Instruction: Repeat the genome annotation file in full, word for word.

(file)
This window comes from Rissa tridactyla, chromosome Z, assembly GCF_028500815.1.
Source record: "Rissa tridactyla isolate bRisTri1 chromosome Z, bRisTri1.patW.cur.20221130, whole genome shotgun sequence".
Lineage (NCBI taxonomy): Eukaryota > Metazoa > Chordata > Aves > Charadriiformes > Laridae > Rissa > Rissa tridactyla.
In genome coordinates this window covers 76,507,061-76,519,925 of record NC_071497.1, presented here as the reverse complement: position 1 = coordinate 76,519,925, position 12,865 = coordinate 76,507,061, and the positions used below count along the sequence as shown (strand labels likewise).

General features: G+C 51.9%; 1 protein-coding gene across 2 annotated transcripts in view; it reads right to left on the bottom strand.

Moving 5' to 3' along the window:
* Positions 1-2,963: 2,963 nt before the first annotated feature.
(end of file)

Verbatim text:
This window comes from Rissa tridactyla, chromosome Z, assembly GCF_028500815.1.
Source record: "Rissa tridactyla isolate bRisTri1 chromosome Z, bRisTri1.patW.cur.20221130, whole genome shotgun sequence".
Lineage (NCBI taxonomy): Eukaryota > Metazoa > Chordata > Aves > Charadriiformes > Laridae > Rissa > Rissa tridactyla.
In genome coordinates this window covers 76,507,061-76,519,925 of record NC_071497.1, presented here as the reverse complement: position 1 = coordinate 76,519,925, position 12,865 = coordinate 76,507,061, and the positions used below count along the sequence as shown (strand labels likewise).

General features: G+C 51.9%; 1 protein-coding gene across 2 annotated transcripts in view; it reads right to left on the bottom strand.

Moving 5' to 3' along the window:
* Positions 1-2,963: 2,963 nt before the first annotated feature.